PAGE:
These hundreds of millions of teenagers and young adults living in the information age in Niamey, Lusaka, Dakar, Goma and Dodoma have access to cheap high-speed internet and $60 Android smartphones, which have given them the same access to information and expectations as their contemporaries in Bologna, Saskatchewan, Marseille and Stavanger. If the post-independence generation of Africans once struggled with global information asymmetry, which throttled their expectations and made them more likely to accept an externally-imposed status quo, that situation is emphatically not the case with their successors.

Africans making political decisions in line with their own African interests and aspirations has traditionally been viewed as “radical” and a sign of Communist involvement by the wise old men in Paris and Washington, D.C. They now need to understand that the only mystery is that these geopolitical shifts even took this long to happen.

A Nigerien adult born in 2005 who has had access to the accumulated knowledge of humanity via a smartphone all his life does not need a Russian to tell him that something is fundamentally wrong with Francafrique. He can see that Niger has uranium which it has exported cheaply for decades while struggling with electricity, and France has no uranium but excess nuclear power while importing uranium from Niger for pennies over the same period. It does not take Vladimir Putin to tell him that the economic relationship between Niger and France is at best, one-sided, if not outright parasitic.

A Malian born in 1999 has grown up to see her country in one “security partnership” or another with NATO member states, and yet insecurity and terrorism have only become progressively worse and more widespread across the country over that same period. She does not need a Russian soothsayer to tell her that whoever is not part of the solution must, in fact, be part of the problem. The idea that Africans can only reach such conclusions and act on them if long-nosed Vlad whispers it into their ears is a racist, tiresome trope in Western discourse. It can easily be recognised as the same school of thought that led P.W. Botha, an Apartheid-era prime minister in South Africa, to famously claim that “Most Blacks are happy (under Apartheid) except those who have had other ideas pushed into their ears.”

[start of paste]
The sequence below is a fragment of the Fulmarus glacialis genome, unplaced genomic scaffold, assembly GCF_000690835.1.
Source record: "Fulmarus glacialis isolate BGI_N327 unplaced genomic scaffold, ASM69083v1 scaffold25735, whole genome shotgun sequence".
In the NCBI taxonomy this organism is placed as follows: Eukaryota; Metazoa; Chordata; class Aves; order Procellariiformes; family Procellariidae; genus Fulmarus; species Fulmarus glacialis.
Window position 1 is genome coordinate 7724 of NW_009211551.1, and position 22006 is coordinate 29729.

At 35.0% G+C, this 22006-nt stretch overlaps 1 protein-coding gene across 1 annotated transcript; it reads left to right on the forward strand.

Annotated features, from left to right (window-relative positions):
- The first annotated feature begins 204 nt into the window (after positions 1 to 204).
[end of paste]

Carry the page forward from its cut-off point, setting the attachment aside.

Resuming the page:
Across the continent, there is a perfect storm of extremely youthful age demographics and widespread access to cheap information and communication, which has created an African paradigm that does not accept that it is Africa’s place to be eternally poor or to play political vassalage to anyone. Consequently, Pan-Africanism has gained new wind as the only political and economic ideology that offers any sort of sustainable way forward, which is the context of recent geopolitical events.

For that matter, Pan-Africanism as a political ideology isn’t some kind of Russian influence operation; it actually predates even the Russian Revolution. South Africa’s African National Congress (ANC) and Jamaica’s United Negro Improvement Association and African Communities League (UNIA), both of which spawned from Pan-African ethos, were founded in 1912 and 1914 respectively. The Russian Revolution, which was the background for all that is recognisable about the post-WW2 Russian state, took place in 1917. The basic desire for freedom, self-determination and economic prosperity is and has always been ever-present in Africa, as it is in any other human society.

African freedom and sovereignty are not a Russian creation.

Old Habits Die Hard